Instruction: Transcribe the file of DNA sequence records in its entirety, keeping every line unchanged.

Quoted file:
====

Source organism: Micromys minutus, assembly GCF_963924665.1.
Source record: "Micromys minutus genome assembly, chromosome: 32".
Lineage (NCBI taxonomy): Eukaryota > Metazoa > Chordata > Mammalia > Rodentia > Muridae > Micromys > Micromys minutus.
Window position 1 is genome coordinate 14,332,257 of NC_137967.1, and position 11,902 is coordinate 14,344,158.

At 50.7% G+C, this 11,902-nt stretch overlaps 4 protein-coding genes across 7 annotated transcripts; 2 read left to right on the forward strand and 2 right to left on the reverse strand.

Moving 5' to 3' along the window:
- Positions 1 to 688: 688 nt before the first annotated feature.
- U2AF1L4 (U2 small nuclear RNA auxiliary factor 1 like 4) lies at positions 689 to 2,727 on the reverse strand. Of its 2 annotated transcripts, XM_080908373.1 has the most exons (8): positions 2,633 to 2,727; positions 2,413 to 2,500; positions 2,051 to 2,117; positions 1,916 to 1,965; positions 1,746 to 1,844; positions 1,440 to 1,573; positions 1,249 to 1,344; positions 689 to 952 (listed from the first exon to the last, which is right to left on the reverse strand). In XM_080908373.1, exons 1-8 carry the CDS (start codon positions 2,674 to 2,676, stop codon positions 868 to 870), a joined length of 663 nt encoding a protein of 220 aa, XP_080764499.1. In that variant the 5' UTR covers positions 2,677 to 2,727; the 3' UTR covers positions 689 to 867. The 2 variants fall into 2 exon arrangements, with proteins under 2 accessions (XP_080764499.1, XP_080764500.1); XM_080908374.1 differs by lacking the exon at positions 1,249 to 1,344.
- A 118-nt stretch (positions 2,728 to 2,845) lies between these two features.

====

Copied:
Source organism: Micromys minutus, assembly GCF_963924665.1.
Source record: "Micromys minutus genome assembly, chromosome: 32".
Lineage (NCBI taxonomy): Eukaryota > Metazoa > Chordata > Mammalia > Rodentia > Muridae > Micromys > Micromys minutus.
Window position 1 is genome coordinate 14,332,257 of NC_137967.1, and position 11,902 is coordinate 14,344,158.

At 50.7% G+C, this 11,902-nt stretch overlaps 4 protein-coding genes across 7 annotated transcripts; 2 read left to right on the forward strand and 2 right to left on the reverse strand.

Moving 5' to 3' along the window:
- Positions 1 to 688: 688 nt before the first annotated feature.
- U2AF1L4 (U2 small nuclear RNA auxiliary factor 1 like 4) lies at positions 689 to 2,727 on the reverse strand. Of its 2 annotated transcripts, XM_080908373.1 has the most exons (8): positions 2,633 to 2,727; positions 2,413 to 2,500; positions 2,051 to 2,117; positions 1,916 to 1,965; positions 1,746 to 1,844; positions 1,440 to 1,573; positions 1,249 to 1,344; positions 689 to 952 (listed from the first exon to the last, which is right to left on the reverse strand). In XM_080908373.1, exons 1-8 carry the CDS (start codon positions 2,674 to 2,676, stop codon positions 868 to 870), a joined length of 663 nt encoding a protein of 220 aa, XP_080764499.1. In that variant the 5' UTR covers positions 2,677 to 2,727; the 3' UTR covers positions 689 to 867. The 2 variants fall into 2 exon arrangements, with proteins under 2 accessions (XP_080764499.1, XP_080764500.1); XM_080908374.1 differs by lacking the exon at positions 1,249 to 1,344.
- A 118-nt stretch (positions 2,728 to 2,845) lies between these two features.